Funding for disability access improvements is governed by the City's Capital Plan. Id. at 1205. The City estimates that it will spend $670 million on ADA compliance between 2012 and 2021.[2] Id.

         Public Right-of-Way. San Francisco operates a network of "approximately 2, 000 miles of sidewalks, 27, 585 street corners, and roughly 7, 200 intersections, " all overseen by the Department of Public Works. Id. at 1205.

         Scott Mastin, one of Kirola's experts, testified that he inspected 1, 432 curb ramps throughout the pedestrian right-of-way and identified 1, 358 as inaccessible or noncompliant with ADA standards. Id. at 1222. Another expert, Dr. Edward Steinfeld, conducted fourteen site inspections involving the public right-of-way and at thirteen of them found curb ramp access barriers. Id. Expert Peter Margen inspected ten intersections or street segments and found "major barriers to accessibility" that rendered "the system as a whole not accessible." Id. Finally, expert David Seaman analyzed curb ramp data held in a government database, and prepared maps depicting which corners lacked curb ramps or had ramps in low condition. Id. at 1224.

         The City presented experts that disagreed with these conclusions and criticized the methods employed by Kirola's experts. Defense expert Larry Wood testified that among Kirola's experts, "there was no common way of measuring anything, such as slopes, sidewalks, [and] curb ramps." Id. at 1222 (alteration in original). Rather, "they all seemed to have a different approach that was somewhat haphazard." Id. Wood criticized Mastin in particular for not considering dimensional tolerance in his measurements. Id. at 1222-23. According to Wood, dimensional tolerances are industry-accepted deviations from applicable design requirements, such as those required by the ADA and its regulations. Id. Wood also faulted Mastin for using an incorrect benchmark when determining whether the slopes of curb ramps were ADA compliant. Id. at 1223. And Woods complained that Kirola's experts cited potholes or utility grates as access barriers, even when there was a wide path around the pothole or grate. Id.

         The district court took issue with Kirola's experts' methods as well. The court noted that her experts did not "consider the height of the curbs or widths of the sidewalks they examined, " even though those are "critical measurements that may impact the design, construction, and accessibility conclusions of the curb ramps at issue." Id. at 1222. Agreeing with Wood, the district court explained that Kirola's experts used inconsistent methods to measure slopes, sidewalks, and curb ramps. Id. The district court also criticized Kirola's experts for recording curb-ramp slope by measuring the "maximum localized variation, " which is the steepest individual point along the slope of a ramp. Id. at 1223. In the district court's view, Kirola's experts should have considered the overall "rise in run, " which is the average slope of the ramp. Id.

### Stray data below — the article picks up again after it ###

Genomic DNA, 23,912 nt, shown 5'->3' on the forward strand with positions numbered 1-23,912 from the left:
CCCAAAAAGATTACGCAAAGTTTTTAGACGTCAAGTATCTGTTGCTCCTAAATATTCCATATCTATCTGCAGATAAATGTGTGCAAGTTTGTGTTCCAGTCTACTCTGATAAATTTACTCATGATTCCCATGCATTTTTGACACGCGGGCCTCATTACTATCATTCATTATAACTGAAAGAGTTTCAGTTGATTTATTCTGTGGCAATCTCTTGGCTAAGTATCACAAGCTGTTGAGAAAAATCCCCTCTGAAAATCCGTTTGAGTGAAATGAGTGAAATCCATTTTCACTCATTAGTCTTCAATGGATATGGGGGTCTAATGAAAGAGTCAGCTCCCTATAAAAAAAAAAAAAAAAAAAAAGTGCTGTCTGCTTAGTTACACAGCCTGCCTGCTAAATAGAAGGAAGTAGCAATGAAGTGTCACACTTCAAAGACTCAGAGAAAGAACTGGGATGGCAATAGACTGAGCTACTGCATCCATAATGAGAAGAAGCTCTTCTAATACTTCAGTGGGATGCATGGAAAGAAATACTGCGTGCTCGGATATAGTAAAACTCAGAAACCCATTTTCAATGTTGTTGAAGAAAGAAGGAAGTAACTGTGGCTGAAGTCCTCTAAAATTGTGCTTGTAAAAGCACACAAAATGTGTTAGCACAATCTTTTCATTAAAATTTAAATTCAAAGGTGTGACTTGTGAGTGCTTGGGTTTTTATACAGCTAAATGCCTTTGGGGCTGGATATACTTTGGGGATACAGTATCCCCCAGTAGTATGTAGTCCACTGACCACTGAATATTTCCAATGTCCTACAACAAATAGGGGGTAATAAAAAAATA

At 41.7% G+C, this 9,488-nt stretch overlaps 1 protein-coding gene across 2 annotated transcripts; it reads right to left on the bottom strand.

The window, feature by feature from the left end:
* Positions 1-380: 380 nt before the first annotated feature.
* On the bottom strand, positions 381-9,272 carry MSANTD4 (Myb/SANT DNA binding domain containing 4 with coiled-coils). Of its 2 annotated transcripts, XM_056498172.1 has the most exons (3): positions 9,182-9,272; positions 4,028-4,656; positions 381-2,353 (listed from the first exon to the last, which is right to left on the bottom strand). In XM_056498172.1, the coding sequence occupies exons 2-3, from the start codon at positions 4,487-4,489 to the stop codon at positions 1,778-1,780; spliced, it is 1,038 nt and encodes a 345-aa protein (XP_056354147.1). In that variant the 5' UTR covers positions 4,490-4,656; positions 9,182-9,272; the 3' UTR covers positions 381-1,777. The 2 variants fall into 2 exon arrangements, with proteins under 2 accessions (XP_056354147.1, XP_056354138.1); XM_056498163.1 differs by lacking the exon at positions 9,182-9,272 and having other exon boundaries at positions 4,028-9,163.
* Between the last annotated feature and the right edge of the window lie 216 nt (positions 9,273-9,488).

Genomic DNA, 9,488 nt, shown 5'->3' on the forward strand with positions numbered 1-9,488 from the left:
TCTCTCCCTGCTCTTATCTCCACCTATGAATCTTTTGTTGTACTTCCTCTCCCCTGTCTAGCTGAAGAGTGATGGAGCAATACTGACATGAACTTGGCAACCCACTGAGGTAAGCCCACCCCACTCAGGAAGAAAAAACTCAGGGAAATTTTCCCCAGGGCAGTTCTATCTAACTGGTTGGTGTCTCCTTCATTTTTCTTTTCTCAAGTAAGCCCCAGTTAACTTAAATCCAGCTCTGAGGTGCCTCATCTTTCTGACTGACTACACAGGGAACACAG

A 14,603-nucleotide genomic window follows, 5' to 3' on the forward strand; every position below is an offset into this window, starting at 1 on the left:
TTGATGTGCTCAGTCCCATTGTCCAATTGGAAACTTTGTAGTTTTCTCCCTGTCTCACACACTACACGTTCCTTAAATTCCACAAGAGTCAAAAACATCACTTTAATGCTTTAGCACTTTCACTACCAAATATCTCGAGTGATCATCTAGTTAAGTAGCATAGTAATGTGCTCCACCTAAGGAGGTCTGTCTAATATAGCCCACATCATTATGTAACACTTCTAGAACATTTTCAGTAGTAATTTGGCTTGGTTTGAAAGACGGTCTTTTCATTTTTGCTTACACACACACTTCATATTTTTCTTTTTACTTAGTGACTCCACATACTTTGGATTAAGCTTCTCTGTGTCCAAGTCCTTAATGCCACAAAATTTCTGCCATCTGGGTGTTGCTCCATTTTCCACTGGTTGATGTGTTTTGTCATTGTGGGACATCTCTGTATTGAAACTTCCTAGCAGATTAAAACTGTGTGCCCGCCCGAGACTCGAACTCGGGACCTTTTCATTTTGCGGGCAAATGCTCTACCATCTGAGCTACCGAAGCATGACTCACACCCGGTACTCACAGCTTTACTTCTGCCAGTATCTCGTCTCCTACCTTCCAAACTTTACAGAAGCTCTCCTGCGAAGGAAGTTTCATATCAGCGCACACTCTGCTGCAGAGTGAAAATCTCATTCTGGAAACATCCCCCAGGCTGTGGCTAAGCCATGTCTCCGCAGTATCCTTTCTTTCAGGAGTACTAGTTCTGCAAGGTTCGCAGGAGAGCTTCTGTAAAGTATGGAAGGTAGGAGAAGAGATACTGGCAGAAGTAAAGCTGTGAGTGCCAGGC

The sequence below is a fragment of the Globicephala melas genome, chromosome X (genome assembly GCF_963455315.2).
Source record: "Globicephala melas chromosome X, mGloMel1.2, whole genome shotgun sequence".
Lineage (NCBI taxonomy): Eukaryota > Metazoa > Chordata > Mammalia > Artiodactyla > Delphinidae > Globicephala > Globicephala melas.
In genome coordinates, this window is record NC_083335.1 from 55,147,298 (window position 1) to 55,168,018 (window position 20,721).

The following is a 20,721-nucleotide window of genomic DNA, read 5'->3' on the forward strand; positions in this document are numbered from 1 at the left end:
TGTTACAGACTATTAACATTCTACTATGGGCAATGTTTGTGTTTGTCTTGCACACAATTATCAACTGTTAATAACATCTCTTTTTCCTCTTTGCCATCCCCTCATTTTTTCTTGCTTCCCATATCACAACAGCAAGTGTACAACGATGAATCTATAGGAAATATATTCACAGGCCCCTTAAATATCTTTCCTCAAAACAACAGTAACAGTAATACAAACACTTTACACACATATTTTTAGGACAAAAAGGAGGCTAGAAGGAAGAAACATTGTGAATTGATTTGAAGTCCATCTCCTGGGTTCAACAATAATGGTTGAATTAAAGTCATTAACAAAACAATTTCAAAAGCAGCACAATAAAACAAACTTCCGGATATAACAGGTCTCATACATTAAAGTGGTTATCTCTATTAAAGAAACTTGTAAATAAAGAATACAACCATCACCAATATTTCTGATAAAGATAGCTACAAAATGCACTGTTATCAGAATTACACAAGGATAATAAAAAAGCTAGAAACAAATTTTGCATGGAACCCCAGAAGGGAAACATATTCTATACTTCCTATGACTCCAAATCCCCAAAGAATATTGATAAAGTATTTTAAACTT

In evaluating the pedestrian right-of-way, Kirola's experts applied the standards found in the Americans with Disabilities Act Accessibility Guidelines for Buildings and Facilities ("ADAAG"). Id. at 1222. The district court faulted Kirola's experts for this as well, stating that ADAAG was inapplicable to public rights-of-way. Id. 1222-23. The district court also stated that even if ADAAG did apply to the public right-of-way, it only applied to parts of the right-of-way that had been constructed or altered after January 26, 1992. Id. at 1223. The district court found that Kirola's experts had applied ADAAG to all curb ramps, without first determining the date on which each ramp had previously been constructed or altered. Id.

         Furthermore, the district court found that Seamon's analysis of government curb ramp data did not include analysis of accessible curb ramps, even when those accessible ramps provided an alternative means of using a sidewalk. Id. at 1224. The district court also found that the information that Seamon relied on was not up to date or comprehensive. Id.

         Finally, the district court expressed concern about the qualifications of the individuals who conducted Kirola's inspections. Id. at 1222. The court noted that Steinfeld used mostly student interns for his inspections, and that Margen was not an architect. Id. Nevertheless, the district court qualified Mastin, Steinfeld, Margen, Seamon, and another witness named Gary Waters, all as experts. Id. at 1221.

         Library Program. San Francisco's library program consists of a main library and twenty-seven branch libraries located throughout the City. Id. at 1210. Kirola's experts inspected eighteen of the City's twenty-eight total libraries. Id. at 1226. Margen, Mastin, and Steinfeld all testified to discovering access barriers at the libraries, including "narrow aisles, inadequate turnaround space ...